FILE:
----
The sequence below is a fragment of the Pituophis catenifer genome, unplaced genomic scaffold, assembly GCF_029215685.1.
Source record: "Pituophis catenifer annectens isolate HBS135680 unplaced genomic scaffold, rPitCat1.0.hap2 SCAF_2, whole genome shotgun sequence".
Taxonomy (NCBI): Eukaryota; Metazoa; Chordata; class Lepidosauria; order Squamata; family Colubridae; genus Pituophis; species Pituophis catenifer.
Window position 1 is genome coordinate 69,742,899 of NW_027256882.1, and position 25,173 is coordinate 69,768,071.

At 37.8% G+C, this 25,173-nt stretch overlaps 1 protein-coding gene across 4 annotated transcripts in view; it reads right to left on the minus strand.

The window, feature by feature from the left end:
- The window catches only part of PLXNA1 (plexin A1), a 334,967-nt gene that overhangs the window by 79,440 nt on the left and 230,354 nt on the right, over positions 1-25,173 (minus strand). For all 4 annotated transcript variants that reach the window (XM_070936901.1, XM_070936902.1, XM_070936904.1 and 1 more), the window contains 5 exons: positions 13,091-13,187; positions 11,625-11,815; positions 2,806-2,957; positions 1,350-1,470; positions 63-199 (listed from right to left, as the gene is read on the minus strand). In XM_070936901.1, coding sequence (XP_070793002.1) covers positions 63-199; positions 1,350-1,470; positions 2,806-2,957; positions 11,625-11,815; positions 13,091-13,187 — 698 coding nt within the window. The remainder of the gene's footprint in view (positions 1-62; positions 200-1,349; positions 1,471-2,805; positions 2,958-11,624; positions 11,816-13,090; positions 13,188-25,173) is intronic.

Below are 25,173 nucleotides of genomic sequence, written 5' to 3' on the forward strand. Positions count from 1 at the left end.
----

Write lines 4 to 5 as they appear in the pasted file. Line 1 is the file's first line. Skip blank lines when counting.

Window position 1 is genome coordinate 69,742,899 of NW_027256882.1, and position 25,173 is coordinate 69,768,071.

At 37.8% G+C, this 25,173-nt stretch overlaps 1 protein-coding gene across 4 annotated transcripts in view; it reads right to left on the minus strand.